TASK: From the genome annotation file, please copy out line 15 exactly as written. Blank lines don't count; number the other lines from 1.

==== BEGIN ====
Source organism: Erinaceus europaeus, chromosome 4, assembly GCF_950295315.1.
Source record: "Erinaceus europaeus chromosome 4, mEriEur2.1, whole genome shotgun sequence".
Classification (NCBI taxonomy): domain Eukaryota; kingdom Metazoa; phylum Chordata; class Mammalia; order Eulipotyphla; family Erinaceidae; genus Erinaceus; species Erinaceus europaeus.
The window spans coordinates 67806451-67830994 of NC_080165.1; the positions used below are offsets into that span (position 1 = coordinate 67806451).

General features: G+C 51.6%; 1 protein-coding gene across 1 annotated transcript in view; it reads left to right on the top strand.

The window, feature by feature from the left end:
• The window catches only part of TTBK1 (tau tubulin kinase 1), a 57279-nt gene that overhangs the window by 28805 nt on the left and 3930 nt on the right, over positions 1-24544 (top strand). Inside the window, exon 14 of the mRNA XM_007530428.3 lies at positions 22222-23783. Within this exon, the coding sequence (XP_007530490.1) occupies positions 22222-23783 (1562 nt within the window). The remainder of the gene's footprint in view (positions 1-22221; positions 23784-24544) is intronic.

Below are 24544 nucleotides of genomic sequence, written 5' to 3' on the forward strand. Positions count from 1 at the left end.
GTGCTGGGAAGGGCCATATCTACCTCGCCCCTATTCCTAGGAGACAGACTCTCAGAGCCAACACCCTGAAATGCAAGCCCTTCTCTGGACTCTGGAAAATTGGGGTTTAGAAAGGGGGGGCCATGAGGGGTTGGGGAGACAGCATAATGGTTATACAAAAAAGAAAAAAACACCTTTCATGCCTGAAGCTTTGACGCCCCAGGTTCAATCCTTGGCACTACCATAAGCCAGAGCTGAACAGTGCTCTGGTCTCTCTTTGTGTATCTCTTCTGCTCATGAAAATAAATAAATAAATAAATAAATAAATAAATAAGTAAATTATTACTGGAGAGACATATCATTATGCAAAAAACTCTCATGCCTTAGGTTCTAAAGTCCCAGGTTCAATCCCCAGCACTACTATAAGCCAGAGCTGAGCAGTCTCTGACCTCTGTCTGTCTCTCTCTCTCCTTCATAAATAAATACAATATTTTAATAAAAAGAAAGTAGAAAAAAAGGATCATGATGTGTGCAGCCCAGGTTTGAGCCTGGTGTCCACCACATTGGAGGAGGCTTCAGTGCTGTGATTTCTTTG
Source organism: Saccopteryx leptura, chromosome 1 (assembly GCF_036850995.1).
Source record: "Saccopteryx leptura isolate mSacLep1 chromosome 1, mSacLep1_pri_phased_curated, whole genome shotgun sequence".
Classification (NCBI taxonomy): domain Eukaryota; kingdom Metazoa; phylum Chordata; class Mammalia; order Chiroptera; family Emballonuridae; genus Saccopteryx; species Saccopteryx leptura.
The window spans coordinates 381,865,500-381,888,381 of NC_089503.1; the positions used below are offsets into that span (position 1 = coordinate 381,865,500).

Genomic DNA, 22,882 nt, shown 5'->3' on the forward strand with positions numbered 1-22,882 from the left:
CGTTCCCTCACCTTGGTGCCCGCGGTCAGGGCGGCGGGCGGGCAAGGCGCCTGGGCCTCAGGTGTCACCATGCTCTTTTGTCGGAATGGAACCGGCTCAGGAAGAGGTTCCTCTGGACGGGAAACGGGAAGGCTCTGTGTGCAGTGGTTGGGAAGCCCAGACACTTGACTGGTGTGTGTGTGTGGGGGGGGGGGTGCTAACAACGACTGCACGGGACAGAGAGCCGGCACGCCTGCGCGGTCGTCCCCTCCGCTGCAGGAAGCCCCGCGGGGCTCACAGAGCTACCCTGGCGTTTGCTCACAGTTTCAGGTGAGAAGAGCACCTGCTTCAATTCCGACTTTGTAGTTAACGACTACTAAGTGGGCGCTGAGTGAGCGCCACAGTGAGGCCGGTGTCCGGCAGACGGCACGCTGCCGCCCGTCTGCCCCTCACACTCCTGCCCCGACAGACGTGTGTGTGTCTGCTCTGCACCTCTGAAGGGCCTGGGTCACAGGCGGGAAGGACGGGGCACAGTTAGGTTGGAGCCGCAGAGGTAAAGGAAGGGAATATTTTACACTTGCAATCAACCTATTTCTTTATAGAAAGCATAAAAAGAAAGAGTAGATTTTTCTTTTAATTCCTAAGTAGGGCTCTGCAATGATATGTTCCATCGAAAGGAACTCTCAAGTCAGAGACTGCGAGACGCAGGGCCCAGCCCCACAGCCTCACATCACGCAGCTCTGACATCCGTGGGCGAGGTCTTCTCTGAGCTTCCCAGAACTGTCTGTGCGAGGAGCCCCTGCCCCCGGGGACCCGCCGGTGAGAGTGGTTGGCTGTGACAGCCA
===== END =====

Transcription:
CGTTCCCTCACCTTGGTGCCCGCGGTCAGGGCGGCGGGCGGGCAAGGCGCCTGGGCCTCAGGTGTCACCATGCTCTTTTGTCGGAATGGAACCGGCTCAGGAAGAGGTTCCTCTGGACGGGAAACGGGAAGGCTCTGTGTGCAGTGGTTGGGAAGCCCAGACACTTGACTGGTGTGTGTGTGTGGGGGGGGGGGTGCTAACAACGACTGCACGGGACAGAGAGCCGGCACGCCTGCGCGGTCGTCCCCTCCGCTGCAGGAAGCCCCGCGGGGCTCACAGAGCTACCCTGGCGTTTGCTCACAGTTTCAGGTGAGAAGAGCACCTGCTTCAATTCCGACTTTGTAGTTAACGACTACTAAGTGGGCGCTGAGTGAGCGCCACAGTGAGGCCGGTGTCCGGCAGACGGCACGCTGCCGCCCGTCTGCCCCTCACACTCCTGCCCCGACAGACGTGTGTGTGTCTGCTCTGCACCTCTGAAGGGCCTGGGTCACAGGCGGGAAGGACGGGGCACAGTTAGGTTGGAGCCGCAGAGGTAAAGGAAGGGAATATTTTACACTTGCAATCAACCTATTTCTTTATAGAAAGCATAAAAAGAAAGAGTAGATTTTTCTTTTAATTCCTAAGTAGGGCTCTGCAATGATATGTTCCATCGAAAGGAACTCTCAAGTCAGAGACTGCGAGACGCAGGGCCCAGCCCCACAGCCTCACATCACGCAGCTCTGACATCCGTGGGCGAGGTCTTCTCTGAGCTTCCCAGAACTGTCTGTGCGAGGAGCCCCTGCCCCCGGGGACCCGCCGGTGAGAGTGGTTGGCTGTGACAGCCA